The 2017 tax reform legislation continues to motivate many high net worth clients to examine existing estate plans in light of the temporarily expanded transfer tax exemption ($11.4 million per person in 2019, which, under current law, will revert back to around $5.6 million in 2026).
Because of the changes brought about by tax reform, ING trusts have taken on new value—and may be the hottest new trend in estate planning for 2019. For the right client, ING trusts can generate significant savings both in income taxes and in overall transfer (gift, GST and estate) taxes—meaning that it can be worthy to explore the ING trust strategy even in light of the IRS Section 199A regulations limiting certain trust planning workarounds.
ING Trusts: The Basics
An ING trust is an intentionally non-grantor trust (or an irrevocable non-grantor trust) that is primarily designed to generate income tax savings, but can also have substantial value from an estate planning perspective in light of the temporary nature of the enlarged estate tax exemption. Central to the ING trust strategy is the presence of an “adverse party”—or a group of adverse parties—who control trust distributions to beneficiaries.
Where a group or committee of adverse parties is selected, it may even be possible for the trust creator to serve as a member of that committee. Adverse parties can include adult children, although a committee format is generally recommended in order to provide additional assurances that the IRS will regard the trust as a non-grantor trust.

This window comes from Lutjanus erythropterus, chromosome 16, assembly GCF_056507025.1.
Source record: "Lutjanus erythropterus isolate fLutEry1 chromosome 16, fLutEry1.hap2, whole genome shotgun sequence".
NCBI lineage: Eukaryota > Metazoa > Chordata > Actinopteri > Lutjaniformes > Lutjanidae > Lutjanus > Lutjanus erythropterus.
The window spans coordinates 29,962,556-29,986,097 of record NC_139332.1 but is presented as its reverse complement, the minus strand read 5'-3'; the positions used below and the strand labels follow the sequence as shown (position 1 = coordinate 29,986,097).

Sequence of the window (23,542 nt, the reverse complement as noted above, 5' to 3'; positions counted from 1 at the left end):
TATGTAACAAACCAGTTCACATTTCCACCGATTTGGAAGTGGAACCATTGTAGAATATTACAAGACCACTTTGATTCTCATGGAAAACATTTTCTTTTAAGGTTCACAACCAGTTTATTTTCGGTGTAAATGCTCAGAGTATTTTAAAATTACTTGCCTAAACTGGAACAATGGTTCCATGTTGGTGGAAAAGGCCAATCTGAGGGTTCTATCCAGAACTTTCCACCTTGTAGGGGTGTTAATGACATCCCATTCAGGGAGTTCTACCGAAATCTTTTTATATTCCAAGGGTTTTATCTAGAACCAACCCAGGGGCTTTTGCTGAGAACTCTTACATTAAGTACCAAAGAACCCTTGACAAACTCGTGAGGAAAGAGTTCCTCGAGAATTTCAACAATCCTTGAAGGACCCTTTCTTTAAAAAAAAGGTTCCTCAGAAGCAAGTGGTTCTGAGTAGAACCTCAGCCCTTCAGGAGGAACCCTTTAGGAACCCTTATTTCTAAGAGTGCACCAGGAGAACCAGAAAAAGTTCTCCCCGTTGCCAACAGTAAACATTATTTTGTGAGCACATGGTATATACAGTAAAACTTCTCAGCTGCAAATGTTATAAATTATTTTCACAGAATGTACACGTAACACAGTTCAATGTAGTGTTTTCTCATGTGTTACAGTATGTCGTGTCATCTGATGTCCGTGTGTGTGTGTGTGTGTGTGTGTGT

In many states, with the notable exception of New York, ING trusts are either subject to reduced income tax rates, or are not subject to state income tax at all. ING trusts are commonly formed in states that do not tax trust assets regardless of where the client lives—Delaware, Wyoming and Nevada tend to be popular states for ING trusts.
Gifts to the trust can be either incomplete, allowing the trust creator to retain a degree of control over the assets and avoid gift taxes, or complete—meaning that the transfer would create a deduction from the client’s lifetime transfer tax exemption amount.
ING Trusts and Post-Tax Reform Planning